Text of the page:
Type of site
|Citizen science project|
|Launched||15 February 2017|
Backyard Worlds: Planet 9 is a NASA-funded citizen science project which is part of the Zooniverse web portal. It aims to discover new brown dwarfs, faint objects that are less massive than stars, some of which might be among the nearest neighbors of the Solar System, and might conceivably detect the hypothesized Planet Nine. The project's principal investigator is Marc Kuchner, an astrophysicist at NASA's Goddard Space Flight Center.
Backyard Worlds was launched in February 2017, shortly before the 87th anniversary of the discovery of Pluto, which until its reclassification as a dwarf planet in 2006 was considered the Solar System's ninth major planet. Since that reclassification, evidence has come to light that there may be another planet located in the outer region of the Solar System far beyond the Kuiper belt, most commonly referred to as Planet Nine. This hypothetical new planet would be located so far from the Sun that it would reflect only a very small amount of visible light, rendering it too faint to be detected in most astronomical surveys conducted to date. However, models of the conjectured planet's atmosphere suggest that methane condensation could in some cases make it detectable in infrared images captured by the Wide-field Infrared Survey Explorer (WISE) space telescope. Due to the effects of proper motion and parallax, Planet Nine would appear to move in a distinctive way between images taken of the same patch of sky at different times. In addition to Planet Nine, other objects of interest – such as undiscovered nearby brown dwarfs – would also be seen to move in the project's images.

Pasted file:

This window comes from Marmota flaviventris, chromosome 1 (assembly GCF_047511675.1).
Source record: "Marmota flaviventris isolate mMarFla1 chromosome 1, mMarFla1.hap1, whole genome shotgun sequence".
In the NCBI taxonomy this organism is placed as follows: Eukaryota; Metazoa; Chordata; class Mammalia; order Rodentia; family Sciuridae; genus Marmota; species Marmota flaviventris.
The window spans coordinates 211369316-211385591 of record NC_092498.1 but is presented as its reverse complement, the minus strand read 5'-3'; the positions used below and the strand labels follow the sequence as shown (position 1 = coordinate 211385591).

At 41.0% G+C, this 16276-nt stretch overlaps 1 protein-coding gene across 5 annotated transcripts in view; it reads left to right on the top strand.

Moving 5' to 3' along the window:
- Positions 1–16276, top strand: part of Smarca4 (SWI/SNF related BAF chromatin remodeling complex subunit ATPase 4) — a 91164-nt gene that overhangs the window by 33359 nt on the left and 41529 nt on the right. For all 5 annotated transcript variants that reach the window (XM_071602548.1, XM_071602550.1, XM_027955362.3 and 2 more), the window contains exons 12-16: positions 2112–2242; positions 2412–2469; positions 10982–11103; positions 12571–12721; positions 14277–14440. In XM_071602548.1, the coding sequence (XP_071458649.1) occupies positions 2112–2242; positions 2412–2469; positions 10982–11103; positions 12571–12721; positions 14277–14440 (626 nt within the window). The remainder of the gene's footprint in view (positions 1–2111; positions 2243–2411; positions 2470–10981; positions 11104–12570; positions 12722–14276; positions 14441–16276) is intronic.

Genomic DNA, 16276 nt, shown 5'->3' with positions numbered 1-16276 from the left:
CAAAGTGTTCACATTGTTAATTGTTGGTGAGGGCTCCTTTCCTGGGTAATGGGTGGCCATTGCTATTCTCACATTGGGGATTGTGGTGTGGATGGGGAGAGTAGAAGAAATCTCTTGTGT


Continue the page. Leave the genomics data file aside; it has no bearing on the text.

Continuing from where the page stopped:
Citizen scientists accessing the website search through a flip book-style animation of specially-processed mid-infrared images captured by WISE known as unWISE coadds, taken with filters at the wavelengths of 3.4 and 4.6 micrometers. The coadded unWISE images permits fainter objects to be detected than previous processing of WISE imagery allowed. In the flip books these coadds are differenced, a process designed to remove most of signal from stationary objects, leaving moving objects intact. The aim is to identify points of light that move between the flip book frames, including slower-moving "dipoles". Citizen scientists who spot a moving object are encouraged to fill out a "Think You've Got One" form which the project scientists review to confirm if there is motion. The images contain instrumental artifacts and are noisy, which hampers the use of automated image processing software and makes the task ideal for exploiting human visual recognition capabilities. Additionally, to improve the ability to detect objects some participants have created their own tools such as Wiseview, a web-based animation visualization tool.